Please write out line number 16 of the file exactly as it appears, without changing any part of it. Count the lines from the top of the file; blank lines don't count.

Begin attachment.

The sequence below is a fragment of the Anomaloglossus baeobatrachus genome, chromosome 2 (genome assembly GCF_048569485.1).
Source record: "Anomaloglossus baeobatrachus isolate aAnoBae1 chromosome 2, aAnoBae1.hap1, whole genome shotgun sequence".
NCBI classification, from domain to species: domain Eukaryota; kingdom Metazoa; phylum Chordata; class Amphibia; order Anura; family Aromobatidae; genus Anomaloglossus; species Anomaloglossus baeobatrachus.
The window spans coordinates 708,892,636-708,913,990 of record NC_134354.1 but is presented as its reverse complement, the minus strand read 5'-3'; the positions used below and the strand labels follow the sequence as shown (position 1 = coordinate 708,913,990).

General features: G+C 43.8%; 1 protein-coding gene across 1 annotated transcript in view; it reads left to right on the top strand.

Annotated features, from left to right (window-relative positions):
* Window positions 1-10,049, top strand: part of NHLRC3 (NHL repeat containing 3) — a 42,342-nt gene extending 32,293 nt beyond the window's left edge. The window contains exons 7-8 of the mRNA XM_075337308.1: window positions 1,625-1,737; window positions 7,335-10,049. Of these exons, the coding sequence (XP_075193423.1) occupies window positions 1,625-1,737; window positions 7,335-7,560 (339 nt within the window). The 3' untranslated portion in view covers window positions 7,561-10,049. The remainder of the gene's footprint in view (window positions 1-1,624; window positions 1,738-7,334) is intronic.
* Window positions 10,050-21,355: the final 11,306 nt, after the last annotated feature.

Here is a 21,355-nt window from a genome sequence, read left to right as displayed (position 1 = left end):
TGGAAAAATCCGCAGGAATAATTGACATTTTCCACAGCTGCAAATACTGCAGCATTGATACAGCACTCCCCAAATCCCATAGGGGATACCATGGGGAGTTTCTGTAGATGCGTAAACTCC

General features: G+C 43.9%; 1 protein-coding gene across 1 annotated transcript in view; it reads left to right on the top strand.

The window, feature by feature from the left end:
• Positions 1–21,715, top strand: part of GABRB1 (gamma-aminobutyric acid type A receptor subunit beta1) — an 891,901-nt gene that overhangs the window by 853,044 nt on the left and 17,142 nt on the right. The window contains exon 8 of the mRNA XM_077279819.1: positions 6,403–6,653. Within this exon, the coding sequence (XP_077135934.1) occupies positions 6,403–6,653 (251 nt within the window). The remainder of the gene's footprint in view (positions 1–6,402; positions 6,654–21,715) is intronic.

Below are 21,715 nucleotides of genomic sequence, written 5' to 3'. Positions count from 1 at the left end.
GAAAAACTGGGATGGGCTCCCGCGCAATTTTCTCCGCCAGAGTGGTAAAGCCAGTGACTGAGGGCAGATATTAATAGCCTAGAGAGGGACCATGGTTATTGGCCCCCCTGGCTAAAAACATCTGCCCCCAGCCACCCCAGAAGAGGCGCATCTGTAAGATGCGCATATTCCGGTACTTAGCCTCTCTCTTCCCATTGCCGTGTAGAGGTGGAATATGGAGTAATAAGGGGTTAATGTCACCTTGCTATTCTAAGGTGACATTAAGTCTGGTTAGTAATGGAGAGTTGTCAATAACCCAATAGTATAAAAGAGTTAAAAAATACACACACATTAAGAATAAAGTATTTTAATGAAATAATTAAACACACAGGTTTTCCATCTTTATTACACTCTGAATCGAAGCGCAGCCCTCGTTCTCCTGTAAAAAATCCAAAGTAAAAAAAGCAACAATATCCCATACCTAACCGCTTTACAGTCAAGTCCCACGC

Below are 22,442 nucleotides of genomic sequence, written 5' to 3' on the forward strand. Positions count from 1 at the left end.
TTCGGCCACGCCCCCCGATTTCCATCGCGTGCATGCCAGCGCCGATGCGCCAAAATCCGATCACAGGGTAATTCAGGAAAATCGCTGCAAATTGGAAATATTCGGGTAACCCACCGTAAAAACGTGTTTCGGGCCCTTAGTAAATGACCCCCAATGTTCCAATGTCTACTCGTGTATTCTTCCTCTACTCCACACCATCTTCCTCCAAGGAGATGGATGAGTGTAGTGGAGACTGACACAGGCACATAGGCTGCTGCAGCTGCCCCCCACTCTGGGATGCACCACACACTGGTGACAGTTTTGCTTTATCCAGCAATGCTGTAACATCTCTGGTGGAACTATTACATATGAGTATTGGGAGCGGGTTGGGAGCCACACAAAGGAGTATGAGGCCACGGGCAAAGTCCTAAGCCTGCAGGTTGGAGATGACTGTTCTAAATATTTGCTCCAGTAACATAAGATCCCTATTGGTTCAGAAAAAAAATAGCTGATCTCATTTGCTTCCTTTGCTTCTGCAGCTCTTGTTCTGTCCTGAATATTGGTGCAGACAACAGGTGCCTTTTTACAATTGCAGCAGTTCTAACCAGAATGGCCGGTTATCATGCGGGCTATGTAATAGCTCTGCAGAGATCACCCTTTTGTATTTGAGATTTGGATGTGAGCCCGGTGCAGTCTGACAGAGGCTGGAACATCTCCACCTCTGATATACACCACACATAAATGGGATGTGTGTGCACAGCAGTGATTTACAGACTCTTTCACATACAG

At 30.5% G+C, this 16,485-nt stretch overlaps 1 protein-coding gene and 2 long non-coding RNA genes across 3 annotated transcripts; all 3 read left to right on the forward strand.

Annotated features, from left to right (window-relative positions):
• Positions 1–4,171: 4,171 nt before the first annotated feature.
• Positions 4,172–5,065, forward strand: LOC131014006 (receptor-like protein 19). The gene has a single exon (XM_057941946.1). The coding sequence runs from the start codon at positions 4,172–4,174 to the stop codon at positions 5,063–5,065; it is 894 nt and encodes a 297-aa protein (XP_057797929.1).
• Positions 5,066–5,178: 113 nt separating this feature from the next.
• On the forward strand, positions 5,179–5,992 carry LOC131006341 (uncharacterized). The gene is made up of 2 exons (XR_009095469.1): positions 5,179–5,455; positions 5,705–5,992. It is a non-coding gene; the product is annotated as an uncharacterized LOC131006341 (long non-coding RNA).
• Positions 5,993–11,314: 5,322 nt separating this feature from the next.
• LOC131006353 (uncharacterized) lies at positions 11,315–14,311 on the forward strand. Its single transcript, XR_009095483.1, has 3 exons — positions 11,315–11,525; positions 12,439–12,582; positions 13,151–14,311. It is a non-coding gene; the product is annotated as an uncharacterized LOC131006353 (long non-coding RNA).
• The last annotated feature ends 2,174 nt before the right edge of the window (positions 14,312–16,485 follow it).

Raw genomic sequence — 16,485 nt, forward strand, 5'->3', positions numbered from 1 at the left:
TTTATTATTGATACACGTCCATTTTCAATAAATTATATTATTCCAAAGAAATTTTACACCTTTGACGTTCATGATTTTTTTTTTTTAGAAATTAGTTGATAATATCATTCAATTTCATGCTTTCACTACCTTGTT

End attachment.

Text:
Below are 22,442 nucleotides of genomic sequence, written 5' to 3' on the forward strand. Positions count from 1 at the left end.